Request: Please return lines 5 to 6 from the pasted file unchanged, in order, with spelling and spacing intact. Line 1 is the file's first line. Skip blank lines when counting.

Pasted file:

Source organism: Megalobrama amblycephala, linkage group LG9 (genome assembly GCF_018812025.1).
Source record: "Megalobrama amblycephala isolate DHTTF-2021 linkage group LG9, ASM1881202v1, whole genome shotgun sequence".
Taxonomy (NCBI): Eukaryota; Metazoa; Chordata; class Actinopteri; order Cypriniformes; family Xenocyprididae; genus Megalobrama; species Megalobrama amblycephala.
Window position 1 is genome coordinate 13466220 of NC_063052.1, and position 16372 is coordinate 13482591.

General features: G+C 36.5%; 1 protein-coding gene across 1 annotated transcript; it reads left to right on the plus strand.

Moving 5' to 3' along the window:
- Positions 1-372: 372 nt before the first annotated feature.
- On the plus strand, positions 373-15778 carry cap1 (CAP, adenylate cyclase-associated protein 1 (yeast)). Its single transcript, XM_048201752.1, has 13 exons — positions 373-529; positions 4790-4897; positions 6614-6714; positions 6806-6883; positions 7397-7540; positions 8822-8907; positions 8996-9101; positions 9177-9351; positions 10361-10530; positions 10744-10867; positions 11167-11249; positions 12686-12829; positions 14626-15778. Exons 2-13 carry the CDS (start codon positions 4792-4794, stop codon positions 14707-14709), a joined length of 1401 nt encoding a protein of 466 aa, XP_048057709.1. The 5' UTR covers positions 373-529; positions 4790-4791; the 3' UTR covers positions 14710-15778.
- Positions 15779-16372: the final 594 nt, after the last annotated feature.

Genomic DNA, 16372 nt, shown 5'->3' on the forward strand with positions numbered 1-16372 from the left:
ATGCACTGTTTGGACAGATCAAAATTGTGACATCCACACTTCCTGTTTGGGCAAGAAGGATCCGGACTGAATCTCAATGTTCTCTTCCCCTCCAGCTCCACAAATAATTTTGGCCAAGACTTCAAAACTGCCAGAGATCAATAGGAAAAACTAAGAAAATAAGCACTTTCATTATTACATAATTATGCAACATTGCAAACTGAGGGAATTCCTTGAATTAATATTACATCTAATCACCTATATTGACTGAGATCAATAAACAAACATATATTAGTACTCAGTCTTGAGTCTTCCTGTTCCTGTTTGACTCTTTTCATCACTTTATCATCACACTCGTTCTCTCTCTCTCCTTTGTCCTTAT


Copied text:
General features: G+C 36.5%; 1 protein-coding gene across 1 annotated transcript; it reads left to right on the plus strand.

Moving 5' to 3' along the window: